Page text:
Interaction between the data inputs is based on accepting and enforcing the lower of the authorized speeds as received from the transponders or from the cab signal system. In the present invention a train receiving a downgraded cab signal aspect will always know how far it is from the next block boundary at which the cab aspect's speed limit will apply, and the class of signal at that boundary. Based on that information, it will know the proper target speed, use current speed as the initial or entry speed, and select or compute the braking curve, adjusting the entry delay time as needed to make the target speed fall at the proper target location. If a train receives an upgraded cab signal aspect from APPROACH to CLEAR, the system will immediately display and permit the higher limit. On most other aspect upgrades, the higher speed will be displayed and permitted only after the train has travelled its length from the point where the upgrade occurred.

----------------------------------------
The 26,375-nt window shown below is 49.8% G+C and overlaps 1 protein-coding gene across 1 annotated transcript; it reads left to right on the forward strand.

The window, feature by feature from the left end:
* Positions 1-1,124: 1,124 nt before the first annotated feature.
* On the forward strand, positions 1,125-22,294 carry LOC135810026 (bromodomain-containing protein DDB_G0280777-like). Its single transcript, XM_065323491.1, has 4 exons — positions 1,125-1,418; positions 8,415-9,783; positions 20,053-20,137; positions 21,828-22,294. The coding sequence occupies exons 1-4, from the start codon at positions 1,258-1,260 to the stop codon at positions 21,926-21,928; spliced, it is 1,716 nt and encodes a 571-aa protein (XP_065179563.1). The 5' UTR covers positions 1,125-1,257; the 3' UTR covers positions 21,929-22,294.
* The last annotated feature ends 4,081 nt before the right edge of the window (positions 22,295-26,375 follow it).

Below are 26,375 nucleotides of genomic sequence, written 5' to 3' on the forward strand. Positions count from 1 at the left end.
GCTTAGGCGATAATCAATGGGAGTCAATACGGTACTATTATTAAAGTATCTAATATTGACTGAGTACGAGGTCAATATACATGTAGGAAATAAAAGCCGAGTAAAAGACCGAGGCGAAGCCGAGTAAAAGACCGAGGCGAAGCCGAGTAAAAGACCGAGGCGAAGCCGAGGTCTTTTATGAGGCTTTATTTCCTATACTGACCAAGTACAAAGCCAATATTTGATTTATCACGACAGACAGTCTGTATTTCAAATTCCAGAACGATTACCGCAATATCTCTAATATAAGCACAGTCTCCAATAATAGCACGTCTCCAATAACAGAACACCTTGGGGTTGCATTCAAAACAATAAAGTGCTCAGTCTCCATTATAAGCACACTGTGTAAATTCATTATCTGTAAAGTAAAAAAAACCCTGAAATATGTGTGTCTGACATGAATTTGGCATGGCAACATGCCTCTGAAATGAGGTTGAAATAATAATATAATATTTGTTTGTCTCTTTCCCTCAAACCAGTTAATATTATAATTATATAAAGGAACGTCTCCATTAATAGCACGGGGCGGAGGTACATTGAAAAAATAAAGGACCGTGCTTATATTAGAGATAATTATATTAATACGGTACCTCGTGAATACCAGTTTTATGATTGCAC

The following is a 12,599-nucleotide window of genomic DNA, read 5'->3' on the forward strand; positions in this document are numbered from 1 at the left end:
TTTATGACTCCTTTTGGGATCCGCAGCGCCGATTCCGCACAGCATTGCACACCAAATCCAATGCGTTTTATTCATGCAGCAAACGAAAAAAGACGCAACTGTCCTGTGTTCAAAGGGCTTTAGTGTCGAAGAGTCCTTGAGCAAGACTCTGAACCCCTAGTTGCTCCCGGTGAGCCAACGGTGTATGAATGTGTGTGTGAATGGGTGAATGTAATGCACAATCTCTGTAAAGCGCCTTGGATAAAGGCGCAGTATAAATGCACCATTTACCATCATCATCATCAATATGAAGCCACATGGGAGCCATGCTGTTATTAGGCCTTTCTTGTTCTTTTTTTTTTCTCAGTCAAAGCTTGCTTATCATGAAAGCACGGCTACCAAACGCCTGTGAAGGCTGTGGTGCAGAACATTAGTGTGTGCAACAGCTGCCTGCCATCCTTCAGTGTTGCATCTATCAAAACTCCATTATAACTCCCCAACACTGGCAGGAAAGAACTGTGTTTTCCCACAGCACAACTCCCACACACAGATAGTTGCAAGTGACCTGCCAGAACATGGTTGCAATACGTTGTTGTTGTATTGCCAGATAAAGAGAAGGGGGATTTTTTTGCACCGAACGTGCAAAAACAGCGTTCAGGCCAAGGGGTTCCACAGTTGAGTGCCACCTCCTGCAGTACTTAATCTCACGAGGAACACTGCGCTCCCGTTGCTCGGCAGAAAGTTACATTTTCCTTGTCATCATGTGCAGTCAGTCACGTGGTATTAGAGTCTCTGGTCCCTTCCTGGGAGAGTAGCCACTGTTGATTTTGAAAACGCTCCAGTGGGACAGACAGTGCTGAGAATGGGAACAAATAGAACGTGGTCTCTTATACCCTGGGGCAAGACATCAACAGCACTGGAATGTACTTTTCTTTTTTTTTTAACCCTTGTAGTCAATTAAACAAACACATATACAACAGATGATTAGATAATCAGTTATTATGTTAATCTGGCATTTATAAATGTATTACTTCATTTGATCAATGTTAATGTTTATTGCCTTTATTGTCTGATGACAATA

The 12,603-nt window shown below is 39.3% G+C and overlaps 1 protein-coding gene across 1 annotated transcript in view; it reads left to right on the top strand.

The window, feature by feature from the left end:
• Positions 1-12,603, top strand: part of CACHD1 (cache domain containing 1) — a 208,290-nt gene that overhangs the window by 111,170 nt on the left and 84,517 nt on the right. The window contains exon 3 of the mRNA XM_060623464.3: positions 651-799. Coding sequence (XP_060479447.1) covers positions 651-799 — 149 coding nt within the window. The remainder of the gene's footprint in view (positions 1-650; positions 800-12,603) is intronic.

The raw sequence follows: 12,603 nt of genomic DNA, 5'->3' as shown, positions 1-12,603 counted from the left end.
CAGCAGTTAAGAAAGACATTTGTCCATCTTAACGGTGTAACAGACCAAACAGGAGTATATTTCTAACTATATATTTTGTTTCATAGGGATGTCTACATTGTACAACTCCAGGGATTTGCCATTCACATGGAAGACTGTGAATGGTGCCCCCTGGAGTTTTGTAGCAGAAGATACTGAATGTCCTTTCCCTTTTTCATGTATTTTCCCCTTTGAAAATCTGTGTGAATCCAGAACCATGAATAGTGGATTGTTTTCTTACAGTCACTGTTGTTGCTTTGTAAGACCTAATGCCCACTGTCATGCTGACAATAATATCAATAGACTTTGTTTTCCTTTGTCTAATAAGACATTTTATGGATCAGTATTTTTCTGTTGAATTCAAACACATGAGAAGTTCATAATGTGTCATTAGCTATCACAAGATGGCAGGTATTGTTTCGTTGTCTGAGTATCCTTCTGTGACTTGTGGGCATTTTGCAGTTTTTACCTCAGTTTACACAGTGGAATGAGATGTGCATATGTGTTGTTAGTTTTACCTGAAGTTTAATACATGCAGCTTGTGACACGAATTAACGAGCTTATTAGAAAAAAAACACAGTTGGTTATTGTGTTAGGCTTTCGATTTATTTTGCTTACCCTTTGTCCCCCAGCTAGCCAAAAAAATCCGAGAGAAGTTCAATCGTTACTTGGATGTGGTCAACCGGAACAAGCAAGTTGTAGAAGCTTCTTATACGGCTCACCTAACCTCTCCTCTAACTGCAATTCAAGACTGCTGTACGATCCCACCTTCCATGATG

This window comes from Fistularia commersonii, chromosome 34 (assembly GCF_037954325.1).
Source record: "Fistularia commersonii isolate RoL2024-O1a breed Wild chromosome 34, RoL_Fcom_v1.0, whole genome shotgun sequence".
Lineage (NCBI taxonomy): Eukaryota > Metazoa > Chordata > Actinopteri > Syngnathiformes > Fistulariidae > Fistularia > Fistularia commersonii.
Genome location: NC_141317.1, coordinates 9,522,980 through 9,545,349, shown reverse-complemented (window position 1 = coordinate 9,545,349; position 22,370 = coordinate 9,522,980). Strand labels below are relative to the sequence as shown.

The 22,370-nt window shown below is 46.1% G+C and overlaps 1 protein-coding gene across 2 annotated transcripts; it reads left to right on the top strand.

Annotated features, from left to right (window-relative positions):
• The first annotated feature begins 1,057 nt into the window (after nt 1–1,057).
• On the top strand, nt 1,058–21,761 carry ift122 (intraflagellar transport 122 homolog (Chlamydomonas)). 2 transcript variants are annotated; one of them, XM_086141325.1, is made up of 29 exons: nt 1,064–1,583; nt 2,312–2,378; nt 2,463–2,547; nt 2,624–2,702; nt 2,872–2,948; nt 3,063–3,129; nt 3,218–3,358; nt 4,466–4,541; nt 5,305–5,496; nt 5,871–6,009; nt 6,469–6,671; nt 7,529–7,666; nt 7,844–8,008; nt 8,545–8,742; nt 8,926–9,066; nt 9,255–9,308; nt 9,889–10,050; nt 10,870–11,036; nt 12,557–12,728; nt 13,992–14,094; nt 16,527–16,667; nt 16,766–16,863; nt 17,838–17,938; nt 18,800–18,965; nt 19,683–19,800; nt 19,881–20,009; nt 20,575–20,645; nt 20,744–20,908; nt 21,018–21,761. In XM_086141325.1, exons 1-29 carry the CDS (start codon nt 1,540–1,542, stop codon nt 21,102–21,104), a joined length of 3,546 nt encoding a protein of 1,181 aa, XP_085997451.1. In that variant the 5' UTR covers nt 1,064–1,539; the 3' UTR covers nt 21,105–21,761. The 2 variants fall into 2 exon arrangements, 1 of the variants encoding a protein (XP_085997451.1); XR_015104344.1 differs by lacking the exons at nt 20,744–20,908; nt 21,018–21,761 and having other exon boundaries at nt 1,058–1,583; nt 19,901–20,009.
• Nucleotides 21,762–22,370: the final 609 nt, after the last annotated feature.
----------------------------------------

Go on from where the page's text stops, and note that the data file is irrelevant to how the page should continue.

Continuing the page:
Braking curves are based on the predetermined worst case combination of factors, so all trains are treated herein as worst case trains. In practice, some modification of this may be possible based on train length or other factors as a modifier for braking curve calculation, if safety implications can be satisfied.
Assuming that block lengths are not necessarily the same as worst case braking distance, the information provided by the transponders to define block boundaries is used to adjust the starting point for braking so that the completion of braking will fall at the correct location. FIG. 6 illustrates compensation for block lengths that are either too long or too short for the required braking curve to execute a full stop at or near the end of the block. Blocks that are too short require the ADVANCE APPROACH cab aspect to be displayed in the previous block when a stop is required, and this aspect combined with the block boundary distance information from the transponders determines at what point the actual braking must begin. The crew is advised of this by means of the time-to-penalty indication on the engineer's display 40 (FIG. 3).